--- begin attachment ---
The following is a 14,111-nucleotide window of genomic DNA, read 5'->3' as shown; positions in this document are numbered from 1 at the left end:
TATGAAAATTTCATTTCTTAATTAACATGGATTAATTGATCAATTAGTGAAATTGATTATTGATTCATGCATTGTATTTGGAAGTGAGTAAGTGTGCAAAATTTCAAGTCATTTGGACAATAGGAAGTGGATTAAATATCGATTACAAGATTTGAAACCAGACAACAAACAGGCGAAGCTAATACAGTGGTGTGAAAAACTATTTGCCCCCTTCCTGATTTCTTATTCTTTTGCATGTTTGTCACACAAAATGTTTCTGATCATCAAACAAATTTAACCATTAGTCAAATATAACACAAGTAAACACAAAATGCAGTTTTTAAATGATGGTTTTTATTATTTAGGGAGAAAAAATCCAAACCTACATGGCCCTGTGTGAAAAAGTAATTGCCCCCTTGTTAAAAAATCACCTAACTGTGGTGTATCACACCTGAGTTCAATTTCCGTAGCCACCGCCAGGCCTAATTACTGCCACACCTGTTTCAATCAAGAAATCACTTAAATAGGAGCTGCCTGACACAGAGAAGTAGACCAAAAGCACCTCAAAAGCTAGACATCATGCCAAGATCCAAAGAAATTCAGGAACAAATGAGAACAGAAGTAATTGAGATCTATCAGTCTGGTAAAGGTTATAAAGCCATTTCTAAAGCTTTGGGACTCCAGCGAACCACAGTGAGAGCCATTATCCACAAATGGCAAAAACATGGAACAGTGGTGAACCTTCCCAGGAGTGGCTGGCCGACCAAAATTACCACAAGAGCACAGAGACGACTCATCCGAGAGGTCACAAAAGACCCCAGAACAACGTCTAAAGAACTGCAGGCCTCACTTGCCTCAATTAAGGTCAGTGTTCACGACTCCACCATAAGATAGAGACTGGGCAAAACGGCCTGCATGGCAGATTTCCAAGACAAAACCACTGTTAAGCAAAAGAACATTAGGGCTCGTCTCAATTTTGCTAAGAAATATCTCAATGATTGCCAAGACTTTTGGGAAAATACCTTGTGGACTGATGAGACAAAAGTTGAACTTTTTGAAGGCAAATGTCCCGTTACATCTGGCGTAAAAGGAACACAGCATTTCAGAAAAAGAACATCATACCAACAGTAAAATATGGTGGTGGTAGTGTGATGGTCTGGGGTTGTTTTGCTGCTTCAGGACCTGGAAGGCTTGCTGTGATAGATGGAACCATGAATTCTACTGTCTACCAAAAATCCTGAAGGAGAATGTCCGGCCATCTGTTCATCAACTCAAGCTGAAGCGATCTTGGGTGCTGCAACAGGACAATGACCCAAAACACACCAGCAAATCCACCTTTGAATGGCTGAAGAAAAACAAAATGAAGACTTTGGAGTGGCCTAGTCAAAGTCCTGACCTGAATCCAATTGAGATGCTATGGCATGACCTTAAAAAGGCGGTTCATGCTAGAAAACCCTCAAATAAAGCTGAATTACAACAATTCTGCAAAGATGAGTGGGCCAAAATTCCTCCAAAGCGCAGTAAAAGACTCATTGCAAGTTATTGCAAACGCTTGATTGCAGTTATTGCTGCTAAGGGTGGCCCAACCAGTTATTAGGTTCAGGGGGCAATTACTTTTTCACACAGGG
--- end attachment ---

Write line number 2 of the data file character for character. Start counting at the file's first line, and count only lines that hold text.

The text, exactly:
TATGAAAATTTCATTTCTTAATTAACATGGATTAATTGATCAATTAGTGAAATTGATTATTGATTCATGCATTGTATTTGGAAGTGAGTAAGTGTGCAAAATTTCAAGTCATTTGGACAATAGGAAGTGGATTAAATATCGATTACAAGATTTGAAACCAGACAACAAACAGGCGAAGCTAATACAGTGGTGTGAAAAACTATTTGCCCCCTTCCTGATTTCTTATTCTTTTGCATGTTTGTCACACAAAATGTTTCTGATCATCAAACAAATTTAACCATTAGTCAAATATAACACAAGTAAACACAAAATGCAGTTTTTAAATGATGGTTTTTATTATTTAGGGAGAAAAAATCCAAACCTACATGGCCCTGTGTGAAAAAGTAATTGCCCCCTTGTTAAAAAATCACCTAACTGTGGTGTATCACACCTGAGTTCAATTTCCGTAGCCACCGCCAGGCCTAATTACTGCCACACCTGTTTCAATCAAGAAATCACTTAAATAGGAGCTGCCTGACACAGAGAAGTAGACCAAAAGCACCTCAAAAGCTAGACATCATGCCAAGATCCAAAGAAATTCAGGAACAAATGAGAACAGAAGTAATTGAGATCTATCAGTCTGGTAAAGGTTATAAAGCCATTTCTAAAGCTTTGGGACTCCAGCGAACCACAGTGAGAGCCATTATCCACAAATGGCAAAAACATGGAACAGTGGTGAACCTTCCCAGGAGTGGCTGGCCGACCAAAATTACCACAAGAGCACAGAGACGACTCATCCGAGAGGTCACAAAAGACCCCAGAACAACGTCTAAAGAACTGCAGGCCTCACTTGCCTCAATTAAGGTCAGTGTTCACGACTCCACCATAAGATAGAGACTGGGCAAAACGGCCTGCATGGCAGATTTCCAAGACAAAACCACTGTTAAGCAAAAGAACATTAGGGCTCGTCTCAATTTTGCTAAGAAATATCTCAATGATTGCCAAGACTTTTGGGAAAATACCTTGTGGACTGATGAGACAAAAGTTGAACTTTTTGAAGGCAAATGTCCCGTTACATCTGGCGTAAAAGGAACACAGCATTTCAGAAAAAGAACATCATACCAACAGTAAAATATGGTGGTGGTAGTGTGATGGTCTGGGGTTGTTTTGCTGCTTCAGGACCTGGAAGGCTTGCTGTGATAGATGGAACCATGAATTCTACTGTCTACCAAAAATCCTGAAGGAGAATGTCCGGCCATCTGTTCATCAACTCAAGCTGAAGCGATCTTGGGTGCTGCAACAGGACAATGACCCAAAACACACCAGCAAATCCACCTTTGAATGGCTGAAGAAAAACAAAATGAAGACTTTGGAGTGGCCTAGTCAAAGTCCTGACCTGAATCCAATTGAGATGCTATGGCATGACCTTAAAAAGGCGGTTCATGCTAGAAAACCCTCAAATAAAGCTGAATTACAACAATTCTGCAAAGATGAGTGGGCCAAAATTCCTCCAAAGCGCAGTAAAAGACTCATTGCAAGTTATTGCAAACGCTTGATTGCAGTTATTGCTGCTAAGGGTGGCCCAACCAGTTATTAGGTTCAGGGGGCAATTACTTTTTCACACAGGG